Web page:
By the time the team landed in Brisbane, the Aussie sledging and racial abuse had reached a crescendo. Someone like Mohd Siraj was taunted because of his religion and before that in the third Test, Aussie captain Tim Payne and Steve Smith had shown the ugly side of the Aussies.

Maybe, previous Indian teams would have been finished mentally by all this. Not this time, if Payne was a real pain and Smith showed once again traits of being a cheat, the Indians kept fighting.

Reduced to four bowlers to shoulder the load in the third and fourth Tests, Team India erupted like lava. The new bowlers like Siraj, T Natarajan, Washington Sundar and company exploded into brilliance. They had zero Test experience. In the end, they became heroes after showing what mattered was playing positive cricket.

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If bowling had its heroes, then Rahane the monk and Cheteshwar Pujara stood like the Great Wall of China. He was battered and bruised in the final Test but stood there facing deliveries of ferocious nature. It was compelling viewing even as some fans shed tears he was being bruised.

Then you had the Young Turks like Shubhman Gill and plucky Rishabh Pant showing, they, too, could be cocky. This is what made the final day of the series so captivating that millions woke up before 430am to catch the last day action.

In New Delhi, on Tuesday, people were offering prayers as India launched their assault for the most historic series win. When the match was won and the Gavaskar-Border trophy was lifted, India became No. 1 in the world.

In a few weeks time, India will be tested again. England will arrive here from Sri Lanka and the four Tests will be a challenge. Expectations have risen sky high and to hold on to the No1. Test position is motivation enough to again play with the same flair and feel.

Sadly, despite Rahane being such a great leader, he has been replaced by Virat Kohli. Had it been someone other than Rahane, he may have wept.  No, this Mumbaikar, who is dignity personified, will again play as a pure batsman.

Will that put pressure on Kohli?

Yes, it does as he has not played cricket for a long time. He has good resources at his disposal but what he needs to show, once again, is not just score runs but also lead with the same panache which Rahane did.

From Australia to England and Sri Lanka to Pakistan, Indian cricket’s rise is being discussed like never before. This is what happens when you become a Superpower in Test cricket, the purest form of the sport! India have 430 points in the ICC World Test Championship now and are followed by New Zealand at 420. Home advantage will again be good for India.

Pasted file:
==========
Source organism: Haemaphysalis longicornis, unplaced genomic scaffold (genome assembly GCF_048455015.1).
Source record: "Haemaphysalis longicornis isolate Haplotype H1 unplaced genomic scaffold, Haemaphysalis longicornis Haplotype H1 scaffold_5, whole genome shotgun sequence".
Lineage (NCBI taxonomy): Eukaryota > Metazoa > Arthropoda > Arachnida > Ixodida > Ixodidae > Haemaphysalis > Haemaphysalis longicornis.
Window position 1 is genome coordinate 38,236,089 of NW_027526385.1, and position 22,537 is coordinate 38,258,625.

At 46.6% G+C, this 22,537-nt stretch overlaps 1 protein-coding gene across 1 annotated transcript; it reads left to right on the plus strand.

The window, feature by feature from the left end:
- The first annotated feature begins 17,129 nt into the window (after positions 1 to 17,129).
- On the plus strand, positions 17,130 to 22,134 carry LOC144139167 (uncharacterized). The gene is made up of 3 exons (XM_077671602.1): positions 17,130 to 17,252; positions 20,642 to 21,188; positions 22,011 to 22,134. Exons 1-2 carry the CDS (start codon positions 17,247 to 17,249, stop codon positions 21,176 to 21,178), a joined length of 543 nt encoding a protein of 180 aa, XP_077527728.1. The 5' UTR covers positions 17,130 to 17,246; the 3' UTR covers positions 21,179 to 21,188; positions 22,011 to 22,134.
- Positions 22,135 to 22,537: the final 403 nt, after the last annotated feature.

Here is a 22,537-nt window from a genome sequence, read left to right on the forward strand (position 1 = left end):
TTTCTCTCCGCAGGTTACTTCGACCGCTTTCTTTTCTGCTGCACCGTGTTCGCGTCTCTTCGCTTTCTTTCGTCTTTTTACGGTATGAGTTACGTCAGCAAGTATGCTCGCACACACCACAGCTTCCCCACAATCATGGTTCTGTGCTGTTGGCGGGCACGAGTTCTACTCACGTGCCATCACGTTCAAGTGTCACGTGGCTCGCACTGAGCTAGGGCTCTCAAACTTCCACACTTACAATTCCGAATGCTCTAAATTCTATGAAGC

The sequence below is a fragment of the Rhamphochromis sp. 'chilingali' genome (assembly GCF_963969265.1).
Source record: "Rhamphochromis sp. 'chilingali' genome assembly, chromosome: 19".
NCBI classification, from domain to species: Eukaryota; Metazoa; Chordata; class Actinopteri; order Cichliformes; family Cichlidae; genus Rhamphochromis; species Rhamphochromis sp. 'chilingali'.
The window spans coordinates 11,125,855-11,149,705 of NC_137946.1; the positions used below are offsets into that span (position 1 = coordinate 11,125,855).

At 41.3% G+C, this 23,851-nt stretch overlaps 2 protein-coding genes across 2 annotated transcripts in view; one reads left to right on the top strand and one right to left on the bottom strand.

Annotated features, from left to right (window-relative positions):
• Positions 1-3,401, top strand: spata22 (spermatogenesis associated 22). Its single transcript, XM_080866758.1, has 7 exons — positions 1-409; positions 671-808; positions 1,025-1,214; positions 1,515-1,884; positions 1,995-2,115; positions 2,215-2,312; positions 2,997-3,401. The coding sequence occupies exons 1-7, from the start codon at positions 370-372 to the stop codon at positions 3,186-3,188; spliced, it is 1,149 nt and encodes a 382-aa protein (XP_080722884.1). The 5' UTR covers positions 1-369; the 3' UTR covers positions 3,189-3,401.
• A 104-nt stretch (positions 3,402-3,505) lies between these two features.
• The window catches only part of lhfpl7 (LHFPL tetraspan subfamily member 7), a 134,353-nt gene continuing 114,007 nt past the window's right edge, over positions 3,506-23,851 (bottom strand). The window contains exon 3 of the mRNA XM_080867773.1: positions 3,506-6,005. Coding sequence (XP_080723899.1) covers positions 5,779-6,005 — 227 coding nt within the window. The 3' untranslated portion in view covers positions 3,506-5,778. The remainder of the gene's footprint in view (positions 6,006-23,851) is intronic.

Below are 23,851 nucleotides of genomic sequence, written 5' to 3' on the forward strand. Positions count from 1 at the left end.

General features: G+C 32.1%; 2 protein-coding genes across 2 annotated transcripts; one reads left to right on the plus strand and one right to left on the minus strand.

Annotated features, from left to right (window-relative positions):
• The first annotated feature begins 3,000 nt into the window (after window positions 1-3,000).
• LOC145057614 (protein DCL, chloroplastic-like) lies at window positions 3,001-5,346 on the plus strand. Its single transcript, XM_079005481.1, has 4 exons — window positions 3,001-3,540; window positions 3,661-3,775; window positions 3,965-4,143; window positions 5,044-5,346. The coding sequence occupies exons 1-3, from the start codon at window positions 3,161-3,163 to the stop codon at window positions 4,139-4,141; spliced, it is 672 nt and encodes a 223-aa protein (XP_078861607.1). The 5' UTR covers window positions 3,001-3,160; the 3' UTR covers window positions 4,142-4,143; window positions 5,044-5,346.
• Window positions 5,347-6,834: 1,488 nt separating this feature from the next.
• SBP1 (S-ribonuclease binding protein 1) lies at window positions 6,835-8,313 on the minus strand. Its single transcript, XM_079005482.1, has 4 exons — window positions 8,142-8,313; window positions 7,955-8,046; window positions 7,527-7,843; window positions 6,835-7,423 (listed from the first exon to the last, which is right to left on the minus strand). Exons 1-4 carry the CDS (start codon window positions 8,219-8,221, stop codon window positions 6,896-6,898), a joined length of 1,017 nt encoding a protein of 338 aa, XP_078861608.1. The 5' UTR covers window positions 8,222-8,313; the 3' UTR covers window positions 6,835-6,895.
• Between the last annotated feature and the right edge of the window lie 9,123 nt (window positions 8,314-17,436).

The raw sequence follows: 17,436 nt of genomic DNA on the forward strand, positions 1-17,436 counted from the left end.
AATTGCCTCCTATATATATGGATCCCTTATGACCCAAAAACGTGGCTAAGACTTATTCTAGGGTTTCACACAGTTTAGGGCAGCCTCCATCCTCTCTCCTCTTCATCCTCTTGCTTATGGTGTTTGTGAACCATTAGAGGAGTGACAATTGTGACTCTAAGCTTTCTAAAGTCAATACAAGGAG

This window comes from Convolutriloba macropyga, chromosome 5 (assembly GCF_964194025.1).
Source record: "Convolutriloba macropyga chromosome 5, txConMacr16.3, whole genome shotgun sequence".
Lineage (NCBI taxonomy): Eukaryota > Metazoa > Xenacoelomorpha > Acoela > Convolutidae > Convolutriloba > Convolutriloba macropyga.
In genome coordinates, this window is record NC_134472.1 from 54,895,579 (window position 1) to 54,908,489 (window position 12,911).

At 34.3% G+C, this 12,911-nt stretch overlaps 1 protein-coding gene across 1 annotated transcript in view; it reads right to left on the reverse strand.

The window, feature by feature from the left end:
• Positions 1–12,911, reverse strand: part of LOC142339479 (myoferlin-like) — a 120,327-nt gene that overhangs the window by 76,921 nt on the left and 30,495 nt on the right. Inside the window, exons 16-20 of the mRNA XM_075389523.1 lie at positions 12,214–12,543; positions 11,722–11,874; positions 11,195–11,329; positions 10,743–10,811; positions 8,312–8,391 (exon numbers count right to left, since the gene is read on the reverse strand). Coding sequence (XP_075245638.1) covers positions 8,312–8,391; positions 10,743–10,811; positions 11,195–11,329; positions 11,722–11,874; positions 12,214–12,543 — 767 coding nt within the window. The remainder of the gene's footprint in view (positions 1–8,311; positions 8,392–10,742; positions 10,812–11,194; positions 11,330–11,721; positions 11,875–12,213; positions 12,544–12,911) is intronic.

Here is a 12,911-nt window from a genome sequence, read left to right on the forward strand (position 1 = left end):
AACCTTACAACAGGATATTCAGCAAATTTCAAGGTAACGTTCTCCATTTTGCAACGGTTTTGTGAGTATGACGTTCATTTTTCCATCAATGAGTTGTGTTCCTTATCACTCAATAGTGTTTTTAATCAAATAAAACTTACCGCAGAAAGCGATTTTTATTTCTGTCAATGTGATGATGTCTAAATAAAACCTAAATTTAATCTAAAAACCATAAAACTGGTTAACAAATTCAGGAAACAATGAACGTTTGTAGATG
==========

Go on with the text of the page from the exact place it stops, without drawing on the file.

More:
Paternity Over Fraternity

Virat Kohli’s decision to return to India on paternity leave at a time when the team needs him most during the Test series in Australia, has come in for intense scrutiny.

As the strong Aussies host the Ajinkya Rahane-led side in the second Test at the MCG (Melbourne Cricket Ground) from Saturday, there are sharp comments. Sunil Gavaskar, India’s greatest opening Test batsmen of all times and the former India captain has taken more than a pot-shot at Kohli for returning home on paternity leave.

Writing a column for a well-known sports magazine, Gavaskar pointed out how there are different yardsticks for different players of Team India. It is well known that T Natarajan, the sensational left-arm fast bowler who created waves during the IPL in UAE and also the T20 and ODI series with his yorkers has still not seen his newborn child, born in October.

Mind you, Natarajan is now just a nets bowler but has not been spared by the Indian cricket board (BCCI). It is also on this premise, Gavaskar has slammed Kohli for getting special treatment.

To be sure, this is not the first time Gavaskar has criticized Kohli. The last time when Kohli and Anushka Sharma broke the big news on social media, they were expecting a third member in their family, Gavaskar made a very spicy comment. He had talked of what Kohli had been doing during the lockdown. His comments drew huge flak from fans of Bollywood celebrity Anushka.

There is a difference between what Gavaskar said then and now. The Indian team was battered in the first Test in Adelaide and call of duty demanded Kohli stayed back with the team. However, as Kohli had already applied for paternity leave in October, before the team was selected for the tour to Australia, the “yes men” in the BCCI granted him leave.

It is well known, leave of any nature in any professional organisation is subject to approval and can be cancelled at the last minute. What is surprising is that not only has the BCCI granted him leave, they are not even talking about a possible revision.

The concern of the BCCI is IPL alone, and the latest decision to include 10 teams from 2022 shows they do not care for what happens in national interest – playing for India.